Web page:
Skip to content. | Skip to navigation

Personal tools
Log in
Sections
You are here: Home Volume VI November 2007 Editorial: November 2007

Editorial: November 2007

By Terry Siegel Posted Nov 14, 2007 07:00 PM Pomacanthus Publications, Inc.
Tank maintence is a necessary task.

I just finished a too long needed maintenance on my reef tank. It was getting to the point where there was so much coralline algae growing on the front pane that visibility was seriously compromised, and to make matters worse I was unable to enjoy looking at my captive critters. My reef tank was fast becoming an unweeded garden so to speak. I also knew that I would have to spend the good part of a day, and didn't really want to. I'm sure that many reef keepers out there have had similar feelings. Sometimes it seems to me that I have spent a good part of my life doing tank maintenance, and for almost 60-years.

Full-tank.jpg

First, I had to empty the canister that holds my activated carbon and "Phosguard." Once cleaned out I added a layer of new carbon, followed by a layer of Phosguardtm, and that followed by another layer of carbon. With that back on line I turned to my two large skimmers, where even though the skimmate is collected in external canisters, the inner walls of both skimmers had about 3/8 of an inch of muck clinging to them. Using a plastic spatula I collected about a gallon of this muck/detritus, which I then saved for use as fertilizer for my terrestrial plants. I, at this time, checked the ozonizer, which I use to inject ozone into one of the skimmers. With the skimmers cleaned they were put back on line. Incidentally, these two skimmers process about 4,000-GPH.

Next comes the coral gardening; that is, trying to keep various animals from stinging one another as they grow. There was a time when I was thrilled to see Acroporas grow, but now I'd like to slow their growth down. Fortunately, I no longer have to concern myself with invasive anemones, like Manjano sp. and Aiptasias. My double saddle back butterfly (C. ulietensis.) has completely eliminated them. I have heard from a reef keeper who insists that the butterfly that I have is really a C. Falcula. These fish look a great deal alike so I'm not sure who is correct. In fact, they could be morphs of the same species.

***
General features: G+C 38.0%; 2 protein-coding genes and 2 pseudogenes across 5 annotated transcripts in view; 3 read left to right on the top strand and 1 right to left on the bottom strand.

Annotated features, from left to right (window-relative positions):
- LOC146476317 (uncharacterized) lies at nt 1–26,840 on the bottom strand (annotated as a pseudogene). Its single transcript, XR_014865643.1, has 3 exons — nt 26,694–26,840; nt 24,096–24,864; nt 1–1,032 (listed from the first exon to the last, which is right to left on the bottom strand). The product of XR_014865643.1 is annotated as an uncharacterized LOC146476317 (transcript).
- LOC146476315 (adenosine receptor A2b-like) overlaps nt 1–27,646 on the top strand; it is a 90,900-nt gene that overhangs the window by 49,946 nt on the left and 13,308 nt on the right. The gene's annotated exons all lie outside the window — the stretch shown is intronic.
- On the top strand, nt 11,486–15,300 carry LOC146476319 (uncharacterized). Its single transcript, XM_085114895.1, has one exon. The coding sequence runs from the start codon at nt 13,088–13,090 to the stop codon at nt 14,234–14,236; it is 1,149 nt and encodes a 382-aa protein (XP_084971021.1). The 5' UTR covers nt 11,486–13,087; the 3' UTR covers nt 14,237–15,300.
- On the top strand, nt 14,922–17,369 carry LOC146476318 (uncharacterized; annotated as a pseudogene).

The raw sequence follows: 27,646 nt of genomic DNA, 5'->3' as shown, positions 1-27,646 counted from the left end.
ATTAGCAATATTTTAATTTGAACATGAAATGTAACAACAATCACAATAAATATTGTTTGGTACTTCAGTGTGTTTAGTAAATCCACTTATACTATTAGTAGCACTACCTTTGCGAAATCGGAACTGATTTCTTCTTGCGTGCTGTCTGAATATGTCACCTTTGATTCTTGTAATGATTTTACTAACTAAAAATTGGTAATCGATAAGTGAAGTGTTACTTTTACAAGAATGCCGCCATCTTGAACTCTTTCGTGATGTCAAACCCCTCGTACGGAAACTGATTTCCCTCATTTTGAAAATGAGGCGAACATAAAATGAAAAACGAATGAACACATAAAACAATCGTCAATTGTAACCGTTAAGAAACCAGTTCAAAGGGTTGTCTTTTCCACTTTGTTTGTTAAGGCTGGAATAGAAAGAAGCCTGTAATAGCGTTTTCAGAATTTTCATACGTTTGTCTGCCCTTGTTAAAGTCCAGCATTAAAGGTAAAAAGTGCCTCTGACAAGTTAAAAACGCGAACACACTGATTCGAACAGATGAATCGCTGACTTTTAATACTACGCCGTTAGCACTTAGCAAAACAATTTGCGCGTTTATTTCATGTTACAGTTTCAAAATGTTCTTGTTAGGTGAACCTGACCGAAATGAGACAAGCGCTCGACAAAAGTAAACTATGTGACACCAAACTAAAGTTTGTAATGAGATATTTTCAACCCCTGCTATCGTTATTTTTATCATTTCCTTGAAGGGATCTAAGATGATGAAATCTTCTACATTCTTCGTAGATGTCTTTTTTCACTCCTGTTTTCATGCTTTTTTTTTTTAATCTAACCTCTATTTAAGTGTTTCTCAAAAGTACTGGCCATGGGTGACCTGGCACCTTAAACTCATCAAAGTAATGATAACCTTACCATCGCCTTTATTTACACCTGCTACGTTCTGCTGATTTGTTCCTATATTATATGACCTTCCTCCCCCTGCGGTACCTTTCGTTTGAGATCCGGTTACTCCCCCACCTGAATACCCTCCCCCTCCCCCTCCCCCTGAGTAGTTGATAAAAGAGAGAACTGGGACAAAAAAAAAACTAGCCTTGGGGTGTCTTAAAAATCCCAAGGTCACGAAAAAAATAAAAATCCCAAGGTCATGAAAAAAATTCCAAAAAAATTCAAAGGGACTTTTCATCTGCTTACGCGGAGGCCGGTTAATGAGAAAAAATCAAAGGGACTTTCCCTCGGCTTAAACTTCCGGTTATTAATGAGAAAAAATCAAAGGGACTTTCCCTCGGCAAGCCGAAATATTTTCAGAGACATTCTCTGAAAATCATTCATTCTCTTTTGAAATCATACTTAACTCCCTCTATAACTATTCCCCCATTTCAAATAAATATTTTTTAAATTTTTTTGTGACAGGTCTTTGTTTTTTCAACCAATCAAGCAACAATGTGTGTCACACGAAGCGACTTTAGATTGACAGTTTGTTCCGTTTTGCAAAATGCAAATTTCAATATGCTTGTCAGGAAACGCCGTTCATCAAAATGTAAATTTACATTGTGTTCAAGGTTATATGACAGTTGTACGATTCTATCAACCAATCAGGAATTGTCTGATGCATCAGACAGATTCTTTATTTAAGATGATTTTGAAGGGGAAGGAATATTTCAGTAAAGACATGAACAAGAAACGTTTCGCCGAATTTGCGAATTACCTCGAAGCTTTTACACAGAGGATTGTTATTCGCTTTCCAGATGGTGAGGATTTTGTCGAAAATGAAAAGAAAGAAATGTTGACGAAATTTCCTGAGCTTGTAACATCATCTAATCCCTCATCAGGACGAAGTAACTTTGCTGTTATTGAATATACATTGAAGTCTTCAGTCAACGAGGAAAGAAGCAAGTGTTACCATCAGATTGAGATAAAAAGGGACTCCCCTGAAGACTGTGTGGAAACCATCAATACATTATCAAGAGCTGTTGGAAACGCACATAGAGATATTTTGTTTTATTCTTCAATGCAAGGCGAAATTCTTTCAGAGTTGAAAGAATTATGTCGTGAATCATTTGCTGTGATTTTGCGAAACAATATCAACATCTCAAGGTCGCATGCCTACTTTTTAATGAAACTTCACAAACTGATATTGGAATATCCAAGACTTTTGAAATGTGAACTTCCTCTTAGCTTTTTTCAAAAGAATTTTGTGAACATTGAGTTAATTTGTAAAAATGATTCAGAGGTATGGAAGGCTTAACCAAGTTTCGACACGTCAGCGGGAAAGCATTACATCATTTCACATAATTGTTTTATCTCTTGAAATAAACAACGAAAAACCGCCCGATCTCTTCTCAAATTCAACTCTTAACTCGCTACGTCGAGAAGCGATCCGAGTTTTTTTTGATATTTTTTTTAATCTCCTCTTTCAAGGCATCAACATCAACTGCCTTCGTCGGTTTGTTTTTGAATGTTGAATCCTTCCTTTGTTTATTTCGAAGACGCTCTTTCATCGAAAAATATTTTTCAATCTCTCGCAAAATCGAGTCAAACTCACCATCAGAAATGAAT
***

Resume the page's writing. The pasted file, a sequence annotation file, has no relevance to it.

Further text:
Finally comes the part that I really dislike: cleaning coralline algae off of the 8x3-foot acrylic front pane. Over the last few years I have constructed various tools that will both remove the algae but not scratch the plastic. It does take several hours - even with my various gadgets - and usually I manage to add a few new scratches despite my best efforts. A company called EverClear has send me equipment to remove these inevitable scratches. I do plan on writing up a review of this well made equipment. So far, I have used their stuff on the outside with great success, but the real test will come when I try to remove the ones inside, under water.

Finally, it's all done, and I can step back and really enjoy the tank again. Slowly, all of the fish come out from hiding and life in my captive reef returns to normal. In fact, it looks so good I grab my camera and take some new pictures, which are shown here. The numbers on one of the pictures tells how long that particular animal has been with me.

coral-ages.jpg
coral-ages3.jpgcoral-ages2.jpg
Document Actions
Filed under: ,
blog comments powered by Disqus
ADVANCED AQUARIST